Many years ago I made the faux pas of serving ponche(traditional Mexican hot fruit punch) on a day other than Christmas or New Year’s Day. The deer barbacoa I made was delicious but sadly, was upstaged by this grievous social error.
So, I hesitate to share this tricked-out recipe of a traditional Nicaraguan dish, but, I promised recipes, it was super tasty, and Felipe’s favorite chili is habanero.
Carne in Salsa Habanero
1 pound carne, this means beef in Nicaragua.
You can buy frozen beef in most small neighborhood stores, but, it will be a random chuck of something called carne(tougher) or lomo(softer). Even as a butcher I’m usually guessing what cut I ended up with, I think this was rump.
1 small onion, one clove garlic, one habanero, one green pepper, all sliced thin
1 cup steamed, chopped dark greens
A goodly splash of Worcestershire
1 cup of sour cream
A couple Tbls butter
1 cup sliced sauteed mushrooms.
I have to use canned, fresh mushrooms aren’t available in my town. Even though they suck, I love mushrooms so much I have them every once in a while, especially if they’re slathered in sour cream.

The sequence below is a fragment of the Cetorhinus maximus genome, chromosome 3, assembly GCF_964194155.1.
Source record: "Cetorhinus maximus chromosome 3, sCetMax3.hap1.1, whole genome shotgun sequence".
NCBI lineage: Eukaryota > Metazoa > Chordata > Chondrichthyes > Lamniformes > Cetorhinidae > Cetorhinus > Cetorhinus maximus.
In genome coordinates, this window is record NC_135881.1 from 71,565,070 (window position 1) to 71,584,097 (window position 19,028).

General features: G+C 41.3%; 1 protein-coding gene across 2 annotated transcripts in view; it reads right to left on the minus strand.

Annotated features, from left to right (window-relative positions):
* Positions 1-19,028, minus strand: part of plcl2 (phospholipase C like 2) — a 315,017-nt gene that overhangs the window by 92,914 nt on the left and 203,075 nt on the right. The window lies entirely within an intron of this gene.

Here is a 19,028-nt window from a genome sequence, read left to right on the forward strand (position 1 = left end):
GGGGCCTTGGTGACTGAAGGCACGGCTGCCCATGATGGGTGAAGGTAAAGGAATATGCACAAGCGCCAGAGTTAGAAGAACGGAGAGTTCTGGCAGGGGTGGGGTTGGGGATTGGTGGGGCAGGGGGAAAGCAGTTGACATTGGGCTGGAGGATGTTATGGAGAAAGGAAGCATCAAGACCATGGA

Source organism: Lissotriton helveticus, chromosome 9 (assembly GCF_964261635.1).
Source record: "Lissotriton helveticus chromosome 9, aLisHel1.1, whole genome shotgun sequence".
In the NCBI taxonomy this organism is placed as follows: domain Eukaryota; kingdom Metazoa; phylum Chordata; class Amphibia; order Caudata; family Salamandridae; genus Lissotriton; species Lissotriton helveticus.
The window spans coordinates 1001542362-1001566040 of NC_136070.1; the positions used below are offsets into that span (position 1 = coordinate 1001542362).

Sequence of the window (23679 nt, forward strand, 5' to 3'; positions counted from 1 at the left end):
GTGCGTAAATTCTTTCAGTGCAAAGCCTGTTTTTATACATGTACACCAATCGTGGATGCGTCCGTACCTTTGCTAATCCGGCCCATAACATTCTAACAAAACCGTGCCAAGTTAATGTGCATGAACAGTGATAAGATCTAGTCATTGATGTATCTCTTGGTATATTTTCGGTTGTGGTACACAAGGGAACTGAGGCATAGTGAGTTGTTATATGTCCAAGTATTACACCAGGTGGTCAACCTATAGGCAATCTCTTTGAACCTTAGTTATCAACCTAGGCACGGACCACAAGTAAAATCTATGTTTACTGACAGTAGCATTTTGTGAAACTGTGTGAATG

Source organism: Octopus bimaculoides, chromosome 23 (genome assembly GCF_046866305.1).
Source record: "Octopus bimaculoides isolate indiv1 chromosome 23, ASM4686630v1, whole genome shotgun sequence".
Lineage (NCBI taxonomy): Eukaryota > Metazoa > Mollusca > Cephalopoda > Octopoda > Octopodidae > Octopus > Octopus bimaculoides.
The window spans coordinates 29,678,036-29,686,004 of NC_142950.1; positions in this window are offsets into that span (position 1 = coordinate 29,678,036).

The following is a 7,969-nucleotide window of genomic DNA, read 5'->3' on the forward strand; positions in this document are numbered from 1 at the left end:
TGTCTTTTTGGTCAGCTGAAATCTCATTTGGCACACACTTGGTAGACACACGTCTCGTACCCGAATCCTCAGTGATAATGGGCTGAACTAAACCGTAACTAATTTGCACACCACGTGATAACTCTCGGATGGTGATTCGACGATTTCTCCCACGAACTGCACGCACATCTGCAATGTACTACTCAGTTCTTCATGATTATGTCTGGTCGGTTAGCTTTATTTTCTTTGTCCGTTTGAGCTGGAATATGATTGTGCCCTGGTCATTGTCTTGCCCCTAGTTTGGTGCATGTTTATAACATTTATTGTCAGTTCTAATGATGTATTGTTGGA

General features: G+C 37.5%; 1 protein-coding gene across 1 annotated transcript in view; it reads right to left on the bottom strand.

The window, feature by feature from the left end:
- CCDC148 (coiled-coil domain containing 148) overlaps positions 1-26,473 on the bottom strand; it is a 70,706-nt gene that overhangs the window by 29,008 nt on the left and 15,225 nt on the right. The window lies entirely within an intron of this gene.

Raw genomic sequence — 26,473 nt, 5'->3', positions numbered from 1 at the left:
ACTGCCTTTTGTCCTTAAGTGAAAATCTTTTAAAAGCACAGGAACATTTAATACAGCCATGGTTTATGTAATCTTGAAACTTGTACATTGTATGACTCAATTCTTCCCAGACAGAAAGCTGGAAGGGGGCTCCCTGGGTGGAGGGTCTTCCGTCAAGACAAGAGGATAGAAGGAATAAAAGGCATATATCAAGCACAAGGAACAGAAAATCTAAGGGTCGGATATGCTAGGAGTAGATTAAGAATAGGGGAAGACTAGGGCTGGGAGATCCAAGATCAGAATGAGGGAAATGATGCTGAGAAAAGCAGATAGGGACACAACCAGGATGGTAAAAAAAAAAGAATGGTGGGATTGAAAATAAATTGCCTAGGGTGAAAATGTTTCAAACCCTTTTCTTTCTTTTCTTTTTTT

Cut the carne into chunks or slices saute with some butter. Splash it with the Lea and Perrins. In Nicaragua, brand = name. Pull it out when you’re happy with the temperature. Saute all the raw veggies in the meaty butter pan juice. I like to start with the onion and garlic, then add the chili, green pepper, so they’re a little crisper. Put the meat back, and add the chopped, cooked dark greens. You could saute them with the rest of the veggies, but I don’t like how much fluid they release. It waters down the sour cream, which you add last, stir and warm it all up. Yum!
It’s generally served with rice but would make a fine taco.
Here’s a more traditional take.
This sauce is also served on chicken breast, and I think most deliciously titlilies(chicken gizzards) stewed until very tender.
Do you have traditional dishes that are sacrosanct?
I’d love to hear your take on breaking with tradition.